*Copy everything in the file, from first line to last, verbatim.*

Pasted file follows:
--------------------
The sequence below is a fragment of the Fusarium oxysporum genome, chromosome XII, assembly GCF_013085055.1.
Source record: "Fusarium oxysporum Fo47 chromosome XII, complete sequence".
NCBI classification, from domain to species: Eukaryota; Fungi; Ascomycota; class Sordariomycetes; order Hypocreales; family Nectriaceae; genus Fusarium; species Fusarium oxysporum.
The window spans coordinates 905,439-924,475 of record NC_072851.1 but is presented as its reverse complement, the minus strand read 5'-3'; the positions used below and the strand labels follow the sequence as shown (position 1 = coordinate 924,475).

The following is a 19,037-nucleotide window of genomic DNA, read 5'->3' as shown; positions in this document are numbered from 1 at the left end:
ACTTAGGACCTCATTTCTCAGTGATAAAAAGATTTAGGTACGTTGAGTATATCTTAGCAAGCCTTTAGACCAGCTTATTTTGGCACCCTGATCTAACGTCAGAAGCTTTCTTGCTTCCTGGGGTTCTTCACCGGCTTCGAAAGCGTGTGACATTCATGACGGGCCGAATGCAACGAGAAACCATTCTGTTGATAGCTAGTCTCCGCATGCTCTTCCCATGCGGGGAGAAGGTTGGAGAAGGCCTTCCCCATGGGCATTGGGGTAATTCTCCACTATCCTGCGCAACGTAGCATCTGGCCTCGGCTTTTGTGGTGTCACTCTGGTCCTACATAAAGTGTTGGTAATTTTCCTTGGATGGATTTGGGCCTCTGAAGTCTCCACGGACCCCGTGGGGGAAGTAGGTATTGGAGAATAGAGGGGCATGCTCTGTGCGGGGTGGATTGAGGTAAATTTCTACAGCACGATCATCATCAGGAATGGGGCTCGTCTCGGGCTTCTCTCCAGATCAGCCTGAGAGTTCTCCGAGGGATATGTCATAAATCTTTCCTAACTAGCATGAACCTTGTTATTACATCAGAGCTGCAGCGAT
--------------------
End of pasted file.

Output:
The sequence below is a fragment of the Fusarium oxysporum genome, chromosome XII, assembly GCF_013085055.1.
Source record: "Fusarium oxysporum Fo47 chromosome XII, complete sequence".
NCBI classification, from domain to species: Eukaryota; Fungi; Ascomycota; class Sordariomycetes; order Hypocreales; family Nectriaceae; genus Fusarium; species Fusarium oxysporum.
The window spans coordinates 905,439-924,475 of record NC_072851.1 but is presented as its reverse complement, the minus strand read 5'-3'; the positions used below and the strand labels follow the sequence as shown (position 1 = coordinate 924,475).

The following is a 19,037-nucleotide window of genomic DNA, read 5'->3' as shown; positions in this document are numbered from 1 at the left end:
ACTTAGGACCTCATTTCTCAGTGATAAAAAGATTTAGGTACGTTGAGTATATCTTAGCAAGCCTTTAGACCAGCTTATTTTGGCACCCTGATCTAACGTCAGAAGCTTTCTTGCTTCCTGGGGTTCTTCACCGGCTTCGAAAGCGTGTGACATTCATGACGGGCCGAATGCAACGAGAAACCATTCTGTTGATAGCTAGTCTCCGCATGCTCTTCCCATGCGGGGAGAAGGTTGGAGAAGGCCTTCCCCATGGGCATTGGGGTAATTCTCCACTATCCTGCGCAACGTAGCATCTGGCCTCGGCTTTTGTGGTGTCACTCTGGTCCTACATAAAGTGTTGGTAATTTTCCTTGGATGGATTTGGGCCTCTGAAGTCTCCACGGACCCCGTGGGGGAAGTAGGTATTGGAGAATAGAGGGGCATGCTCTGTGCGGGGTGGATTGAGGTAAATTTCTACAGCACGATCATCATCAGGAATGGGGCTCGTCTCGGGCTTCTCTCCAGATCAGCCTGAGAGTTCTCCGAGGGATATGTCATAAATCTTTCCTAACTAGCATGAACCTTGTTATTACATCAGAGCTGCAGCGAT